• GPR’s- N° 1: Combating racism- N° 2: National specialised bodies- N° 3: Roma/Gypsies- N° 4: National Surveys Victims- N° 5: Islamophobia- N° 6: Internet- N° 7: National legislation- N° 8: Anti-terrorist measures- N° 9: Antisemitism- N°10: Combating racism and discrimination in and through education- N°11: Combating racism and racial discrimination in policing- N°12: Combating racism and racial discrimination in the field of sport.- N°13: Combating anti-Gypsyism and discrimination against Roma- N°14: Combating racism and racial discrimination in employment
  • 3. RELATIONS WITH CIVIL SOCIETYProgramme of action:- Information sessions and national round tables in the member States.- Co-operation with NGOs- Communication strategy (Media coverage)- Contacts with the Youth Sector
  • Co-operation with other European and International Organisations: Other important actors in the field of combating racism, xenophobia, antisemitism and intolerance, including:• EU: European Union Agency for Fundamental Rights (FRA)• OSCE: The Office for Democratic Institutions and Human Rights (ODIHR)’s tasking on Tolerance and Non-Discrimination• UN: The Committee on the Elimination of Racial Discrimination (CERD), the Anti-Discrimination Unit of the Office of the High Commissioner for Human Rights (OHCHR), UN High Commissioner for Refugees (UNHCR).
  • Impact of ECRI’s work• The European Court of Human Rights has used ECRI’s reports and standards several times in the drafting of its judgements.• ECRI’s GPR N° 2 on national specialised bodies to combat racism and racial discrimination has been a very useful tool for NGOs and other bodies who have lobbied states in order to create a body with wider competencies and more independence than foreseen by the EU directive.• ECRI’s GPR No.7 has been widely used by the governments of member states in the recent legislative reforms in the field of anti-discrimination. This Recommendation has been used as a check-list of provisions to be included in order to ensure that the relevant legislation is exhaustive.• ECRI’s country-monitoring reports have triggered post- publication debate in many countries. Some specific recommendations in the reports have led to new legislation and to changes of policy.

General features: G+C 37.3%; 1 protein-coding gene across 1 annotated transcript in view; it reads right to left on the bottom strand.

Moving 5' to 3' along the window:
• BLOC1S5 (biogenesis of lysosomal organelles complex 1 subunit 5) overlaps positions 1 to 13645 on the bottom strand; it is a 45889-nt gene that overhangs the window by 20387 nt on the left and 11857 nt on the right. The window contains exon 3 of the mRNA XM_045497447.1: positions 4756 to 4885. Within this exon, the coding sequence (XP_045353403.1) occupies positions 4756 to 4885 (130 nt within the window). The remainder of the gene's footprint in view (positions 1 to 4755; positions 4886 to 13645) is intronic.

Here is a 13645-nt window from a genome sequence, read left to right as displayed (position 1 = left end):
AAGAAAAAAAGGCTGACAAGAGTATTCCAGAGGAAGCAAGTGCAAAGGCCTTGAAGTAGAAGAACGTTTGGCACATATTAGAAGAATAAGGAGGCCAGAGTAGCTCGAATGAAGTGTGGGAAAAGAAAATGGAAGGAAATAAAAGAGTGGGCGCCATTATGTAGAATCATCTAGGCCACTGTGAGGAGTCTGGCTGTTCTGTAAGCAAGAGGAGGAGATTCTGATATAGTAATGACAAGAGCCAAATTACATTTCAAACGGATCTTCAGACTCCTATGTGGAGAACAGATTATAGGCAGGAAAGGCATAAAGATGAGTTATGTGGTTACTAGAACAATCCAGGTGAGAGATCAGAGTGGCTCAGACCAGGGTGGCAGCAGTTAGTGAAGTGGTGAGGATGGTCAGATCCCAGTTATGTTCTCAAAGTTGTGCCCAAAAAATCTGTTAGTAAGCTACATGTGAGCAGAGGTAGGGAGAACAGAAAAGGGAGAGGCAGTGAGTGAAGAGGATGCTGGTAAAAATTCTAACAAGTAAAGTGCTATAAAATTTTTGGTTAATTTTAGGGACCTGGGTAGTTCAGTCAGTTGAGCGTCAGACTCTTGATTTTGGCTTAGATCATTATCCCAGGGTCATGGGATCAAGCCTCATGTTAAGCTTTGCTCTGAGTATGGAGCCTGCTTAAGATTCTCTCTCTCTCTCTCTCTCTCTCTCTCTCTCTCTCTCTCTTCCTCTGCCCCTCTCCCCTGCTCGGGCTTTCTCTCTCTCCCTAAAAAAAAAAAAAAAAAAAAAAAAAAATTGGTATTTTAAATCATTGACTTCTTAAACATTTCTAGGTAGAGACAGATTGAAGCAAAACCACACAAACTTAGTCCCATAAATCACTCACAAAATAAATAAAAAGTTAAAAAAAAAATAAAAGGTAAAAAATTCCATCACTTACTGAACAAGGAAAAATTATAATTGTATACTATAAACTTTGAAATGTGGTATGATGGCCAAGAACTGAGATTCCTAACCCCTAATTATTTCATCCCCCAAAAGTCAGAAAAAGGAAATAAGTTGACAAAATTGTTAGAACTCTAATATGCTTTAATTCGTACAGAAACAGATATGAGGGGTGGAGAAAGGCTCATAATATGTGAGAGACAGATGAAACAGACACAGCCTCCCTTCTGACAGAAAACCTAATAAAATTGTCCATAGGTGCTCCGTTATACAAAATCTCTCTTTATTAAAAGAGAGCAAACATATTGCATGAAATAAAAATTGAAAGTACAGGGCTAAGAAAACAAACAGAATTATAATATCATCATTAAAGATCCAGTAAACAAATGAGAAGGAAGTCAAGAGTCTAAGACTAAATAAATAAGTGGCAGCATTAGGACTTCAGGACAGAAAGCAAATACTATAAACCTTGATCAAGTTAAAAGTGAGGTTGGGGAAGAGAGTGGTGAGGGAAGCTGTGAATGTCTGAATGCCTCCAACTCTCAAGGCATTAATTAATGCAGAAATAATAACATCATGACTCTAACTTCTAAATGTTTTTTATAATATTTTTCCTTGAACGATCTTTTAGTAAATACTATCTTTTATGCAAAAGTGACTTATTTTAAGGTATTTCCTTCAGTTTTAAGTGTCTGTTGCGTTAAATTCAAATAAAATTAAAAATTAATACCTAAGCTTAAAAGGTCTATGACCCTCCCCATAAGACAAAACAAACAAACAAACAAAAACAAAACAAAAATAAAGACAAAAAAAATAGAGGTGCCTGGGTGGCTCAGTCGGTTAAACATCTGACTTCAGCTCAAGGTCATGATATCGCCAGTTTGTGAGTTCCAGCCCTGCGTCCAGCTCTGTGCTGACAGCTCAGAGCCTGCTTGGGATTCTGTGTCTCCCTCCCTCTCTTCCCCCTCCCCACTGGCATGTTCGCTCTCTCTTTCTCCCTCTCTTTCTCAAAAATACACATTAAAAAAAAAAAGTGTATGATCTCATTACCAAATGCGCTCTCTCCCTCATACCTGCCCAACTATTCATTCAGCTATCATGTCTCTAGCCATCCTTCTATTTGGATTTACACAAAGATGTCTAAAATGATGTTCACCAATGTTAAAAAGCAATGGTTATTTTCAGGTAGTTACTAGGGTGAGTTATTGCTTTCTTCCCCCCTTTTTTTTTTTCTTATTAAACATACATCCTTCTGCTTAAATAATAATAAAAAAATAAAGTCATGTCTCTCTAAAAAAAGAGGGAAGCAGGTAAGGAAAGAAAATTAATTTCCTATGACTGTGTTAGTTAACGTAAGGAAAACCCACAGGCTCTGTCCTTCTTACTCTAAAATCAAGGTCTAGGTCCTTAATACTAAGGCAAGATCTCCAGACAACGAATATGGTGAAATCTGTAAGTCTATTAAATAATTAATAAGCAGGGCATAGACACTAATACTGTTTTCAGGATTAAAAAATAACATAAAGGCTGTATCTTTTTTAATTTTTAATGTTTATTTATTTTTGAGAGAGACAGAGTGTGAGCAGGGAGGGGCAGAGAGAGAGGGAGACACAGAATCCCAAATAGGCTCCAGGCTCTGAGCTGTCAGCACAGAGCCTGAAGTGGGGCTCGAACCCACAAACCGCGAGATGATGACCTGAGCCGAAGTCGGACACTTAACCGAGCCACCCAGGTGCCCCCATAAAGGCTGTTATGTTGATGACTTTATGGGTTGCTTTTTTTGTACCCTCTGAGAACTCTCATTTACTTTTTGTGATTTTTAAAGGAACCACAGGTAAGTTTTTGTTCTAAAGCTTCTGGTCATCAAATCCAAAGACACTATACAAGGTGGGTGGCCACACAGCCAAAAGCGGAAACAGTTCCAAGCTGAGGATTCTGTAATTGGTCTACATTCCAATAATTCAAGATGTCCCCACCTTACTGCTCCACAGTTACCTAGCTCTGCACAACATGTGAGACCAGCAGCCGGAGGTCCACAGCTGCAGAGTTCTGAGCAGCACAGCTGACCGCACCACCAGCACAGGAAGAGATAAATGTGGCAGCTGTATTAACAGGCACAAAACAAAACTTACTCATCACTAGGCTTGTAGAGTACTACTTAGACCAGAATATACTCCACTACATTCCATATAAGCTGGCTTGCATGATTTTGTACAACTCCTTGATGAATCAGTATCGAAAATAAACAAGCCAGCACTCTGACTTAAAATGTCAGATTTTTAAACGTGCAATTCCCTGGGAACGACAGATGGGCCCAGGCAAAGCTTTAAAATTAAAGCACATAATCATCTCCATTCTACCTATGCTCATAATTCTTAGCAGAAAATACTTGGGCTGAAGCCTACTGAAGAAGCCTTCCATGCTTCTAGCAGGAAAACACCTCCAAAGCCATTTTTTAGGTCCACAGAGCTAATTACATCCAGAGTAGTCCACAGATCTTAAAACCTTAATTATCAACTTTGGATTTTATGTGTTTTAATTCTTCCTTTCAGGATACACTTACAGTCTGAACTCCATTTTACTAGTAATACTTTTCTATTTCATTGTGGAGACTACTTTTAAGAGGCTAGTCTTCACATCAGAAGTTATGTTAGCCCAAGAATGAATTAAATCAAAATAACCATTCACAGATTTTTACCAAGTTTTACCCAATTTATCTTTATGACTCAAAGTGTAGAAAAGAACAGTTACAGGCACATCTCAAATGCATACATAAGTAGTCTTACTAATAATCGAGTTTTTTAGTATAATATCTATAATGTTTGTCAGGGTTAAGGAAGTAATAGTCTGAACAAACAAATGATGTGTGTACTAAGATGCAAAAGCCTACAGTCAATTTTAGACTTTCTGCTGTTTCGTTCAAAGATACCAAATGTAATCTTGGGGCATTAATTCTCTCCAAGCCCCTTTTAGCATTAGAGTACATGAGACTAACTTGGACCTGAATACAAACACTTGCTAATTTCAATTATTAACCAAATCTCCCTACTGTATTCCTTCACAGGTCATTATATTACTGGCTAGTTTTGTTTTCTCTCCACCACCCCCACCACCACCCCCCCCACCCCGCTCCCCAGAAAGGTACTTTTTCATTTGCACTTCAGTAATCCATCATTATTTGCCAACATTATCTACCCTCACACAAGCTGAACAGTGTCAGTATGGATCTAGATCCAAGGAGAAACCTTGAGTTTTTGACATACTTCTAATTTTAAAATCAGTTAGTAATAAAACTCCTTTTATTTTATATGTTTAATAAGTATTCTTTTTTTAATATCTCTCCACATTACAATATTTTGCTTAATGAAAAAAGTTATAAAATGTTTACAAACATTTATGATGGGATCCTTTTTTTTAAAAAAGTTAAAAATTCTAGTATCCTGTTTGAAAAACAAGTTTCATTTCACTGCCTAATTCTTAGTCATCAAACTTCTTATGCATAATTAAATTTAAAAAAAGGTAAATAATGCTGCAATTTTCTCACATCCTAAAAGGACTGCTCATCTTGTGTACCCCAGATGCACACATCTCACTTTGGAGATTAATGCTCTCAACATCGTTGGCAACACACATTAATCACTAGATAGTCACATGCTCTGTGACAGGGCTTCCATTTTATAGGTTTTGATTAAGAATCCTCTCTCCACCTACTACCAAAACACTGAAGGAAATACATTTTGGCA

• Examples of ECRI’s impact• Finland – In 2004 Finland introduced primary anti- discrimination legislation in order to transpose the EU directives on Equal Treatment. The Act goes further than required by the Directives and, in conformity with an ECRI recommendation, places public authority under a duty to promote equality and requires them to draw up equality plans in order to comply with this duty. Also, as recommended, the legislation further covers discrimination on the basis of nationality (i.e. citizenship).
  • Examples of ECRI’s impact• Estonia – In 2001 ECRI recommended that Estonian authorities extend the functions of the Office of the Legal Chancellor (Ombudsman) to include issues of racism and racial discrimination. In January 2004, a conciliation procedure before the Ombudsman was introduced. Persons discriminated could therefore bring complaints before this body.• France – in 2010 ECRI recommended the adoption and implementation of a national action plan against racism. In 15 February 2012 a National Action Plan against racism 2012-2014 was adopted. It makes the fight against racism and anti-Semitism a priority of the governmental action.
  • For further information: Secretariat of ECRI Council of Europe F-67075 Strasbourg Cedex FRANCE ecri@coe.int +33 (0)3 88 41 29 64 +33 (0)3 88 41 39 87Visit our website: www.coe.int/ecri